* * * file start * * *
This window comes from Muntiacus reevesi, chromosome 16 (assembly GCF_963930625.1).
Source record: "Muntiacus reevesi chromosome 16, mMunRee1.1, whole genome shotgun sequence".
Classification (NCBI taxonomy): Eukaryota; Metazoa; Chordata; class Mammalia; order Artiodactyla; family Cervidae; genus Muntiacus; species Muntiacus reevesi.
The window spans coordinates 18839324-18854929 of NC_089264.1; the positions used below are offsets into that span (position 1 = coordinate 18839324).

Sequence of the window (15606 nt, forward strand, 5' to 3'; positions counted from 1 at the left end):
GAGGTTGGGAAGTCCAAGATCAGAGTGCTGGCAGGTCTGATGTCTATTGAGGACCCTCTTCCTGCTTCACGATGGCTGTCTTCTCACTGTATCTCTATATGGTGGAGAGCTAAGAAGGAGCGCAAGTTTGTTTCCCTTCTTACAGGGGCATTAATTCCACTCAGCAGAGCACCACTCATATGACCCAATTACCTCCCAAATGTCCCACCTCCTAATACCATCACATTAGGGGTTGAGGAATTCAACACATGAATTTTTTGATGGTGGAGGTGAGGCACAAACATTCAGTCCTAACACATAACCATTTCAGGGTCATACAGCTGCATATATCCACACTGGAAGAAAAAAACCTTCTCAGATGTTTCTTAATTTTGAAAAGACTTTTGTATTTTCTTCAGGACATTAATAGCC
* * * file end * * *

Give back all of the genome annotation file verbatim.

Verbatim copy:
This window comes from Muntiacus reevesi, chromosome 16 (assembly GCF_963930625.1).
Source record: "Muntiacus reevesi chromosome 16, mMunRee1.1, whole genome shotgun sequence".
Classification (NCBI taxonomy): Eukaryota; Metazoa; Chordata; class Mammalia; order Artiodactyla; family Cervidae; genus Muntiacus; species Muntiacus reevesi.
The window spans coordinates 18839324-18854929 of NC_089264.1; the positions used below are offsets into that span (position 1 = coordinate 18839324).

Sequence of the window (15606 nt, forward strand, 5' to 3'; positions counted from 1 at the left end):
GAGGTTGGGAAGTCCAAGATCAGAGTGCTGGCAGGTCTGATGTCTATTGAGGACCCTCTTCCTGCTTCACGATGGCTGTCTTCTCACTGTATCTCTATATGGTGGAGAGCTAAGAAGGAGCGCAAGTTTGTTTCCCTTCTTACAGGGGCATTAATTCCACTCAGCAGAGCACCACTCATATGACCCAATTACCTCCCAAATGTCCCACCTCCTAATACCATCACATTAGGGGTTGAGGAATTCAACACATGAATTTTTTGATGGTGGAGGTGAGGCACAAACATTCAGTCCTAACACATAACCATTTCAGGGTCATACAGCTGCATATATCCACACTGGAAGAAAAAAACCTTCTCAGATGTTTCTTAATTTTGAAAAGACTTTTGTATTTTCTTCAGGACATTAATAGCC